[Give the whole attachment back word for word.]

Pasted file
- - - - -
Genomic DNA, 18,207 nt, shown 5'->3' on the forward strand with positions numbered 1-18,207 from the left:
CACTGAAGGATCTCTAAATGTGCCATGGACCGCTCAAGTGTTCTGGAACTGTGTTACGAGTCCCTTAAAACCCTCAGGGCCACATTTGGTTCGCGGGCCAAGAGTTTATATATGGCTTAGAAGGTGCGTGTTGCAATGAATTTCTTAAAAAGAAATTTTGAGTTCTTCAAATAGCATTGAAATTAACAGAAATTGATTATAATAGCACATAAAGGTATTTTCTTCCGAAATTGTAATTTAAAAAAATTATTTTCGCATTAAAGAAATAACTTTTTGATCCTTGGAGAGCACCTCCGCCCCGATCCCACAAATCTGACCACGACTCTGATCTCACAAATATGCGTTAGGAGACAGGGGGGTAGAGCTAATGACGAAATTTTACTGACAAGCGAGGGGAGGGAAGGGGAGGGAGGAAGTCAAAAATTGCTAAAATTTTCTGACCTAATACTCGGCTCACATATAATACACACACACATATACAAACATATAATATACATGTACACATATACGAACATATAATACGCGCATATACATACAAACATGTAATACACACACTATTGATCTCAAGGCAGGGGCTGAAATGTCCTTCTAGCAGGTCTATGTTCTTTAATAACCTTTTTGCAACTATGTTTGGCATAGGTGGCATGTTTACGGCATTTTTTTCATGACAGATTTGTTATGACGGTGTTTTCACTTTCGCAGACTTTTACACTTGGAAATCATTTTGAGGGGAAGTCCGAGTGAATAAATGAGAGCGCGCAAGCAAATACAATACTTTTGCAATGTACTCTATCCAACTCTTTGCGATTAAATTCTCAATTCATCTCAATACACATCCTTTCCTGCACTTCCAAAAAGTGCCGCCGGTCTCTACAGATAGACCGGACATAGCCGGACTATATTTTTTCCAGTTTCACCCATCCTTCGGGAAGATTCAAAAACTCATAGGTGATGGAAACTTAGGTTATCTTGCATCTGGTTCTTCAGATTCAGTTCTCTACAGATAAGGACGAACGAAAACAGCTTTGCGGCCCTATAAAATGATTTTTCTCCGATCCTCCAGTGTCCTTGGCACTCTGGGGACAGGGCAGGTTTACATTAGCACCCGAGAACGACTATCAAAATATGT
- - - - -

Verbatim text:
Genomic DNA, 18,207 nt, shown 5'->3' on the forward strand with positions numbered 1-18,207 from the left:
CACTGAAGGATCTCTAAATGTGCCATGGACCGCTCAAGTGTTCTGGAACTGTGTTACGAGTCCCTTAAAACCCTCAGGGCCACATTTGGTTCGCGGGCCAAGAGTTTATATATGGCTTAGAAGGTGCGTGTTGCAATGAATTTCTTAAAAAGAAATTTTGAGTTCTTCAAATAGCATTGAAATTAACAGAAATTGATTATAATAGCACATAAAGGTATTTTCTTCCGAAATTGTAATTTAAAAAAATTATTTTCGCATTAAAGAAATAACTTTTTGATCCTTGGAGAGCACCTCCGCCCCGATCCCACAAATCTGACCACGACTCTGATCTCACAAATATGCGTTAGGAGACAGGGGGGTAGAGCTAATGACGAAATTTTACTGACAAGCGAGGGGAGGGAAGGGGAGGGAGGAAGTCAAAAATTGCTAAAATTTTCTGACCTAATACTCGGCTCACATATAATACACACACACATATACAAACATATAATATACATGTACACATATACGAACATATAATACGCGCATATACATACAAACATGTAATACACACACTATTGATCTCAAGGCAGGGGCTGAAATGTCCTTCTAGCAGGTCTATGTTCTTTAATAACCTTTTTGCAACTATGTTTGGCATAGGTGGCATGTTTACGGCATTTTTTTCATGACAGATTTGTTATGACGGTGTTTTCACTTTCGCAGACTTTTACACTTGGAAATCATTTTGAGGGGAAGTCCGAGTGAATAAATGAGAGCGCGCAAGCAAATACAATACTTTTGCAATGTACTCTATCCAACTCTTTGCGATTAAATTCTCAATTCATCTCAATACACATCCTTTCCTGCACTTCCAAAAAGTGCCGCCGGTCTCTACAGATAGACCGGACATAGCCGGACTATATTTTTTCCAGTTTCACCCATCCTTCGGGAAGATTCAAAAACTCATAGGTGATGGAAACTTAGGTTATCTTGCATCTGGTTCTTCAGATTCAGTTCTCTACAGATAAGGACGAACGAAAACAGCTTTGCGGCCCTATAAAATGATTTTTCTCCGATCCTCCAGTGTCCTTGGCACTCTGGGGACAGGGCAGGTTTACATTAGCACCCGAGAACGACTATCAAAATATGT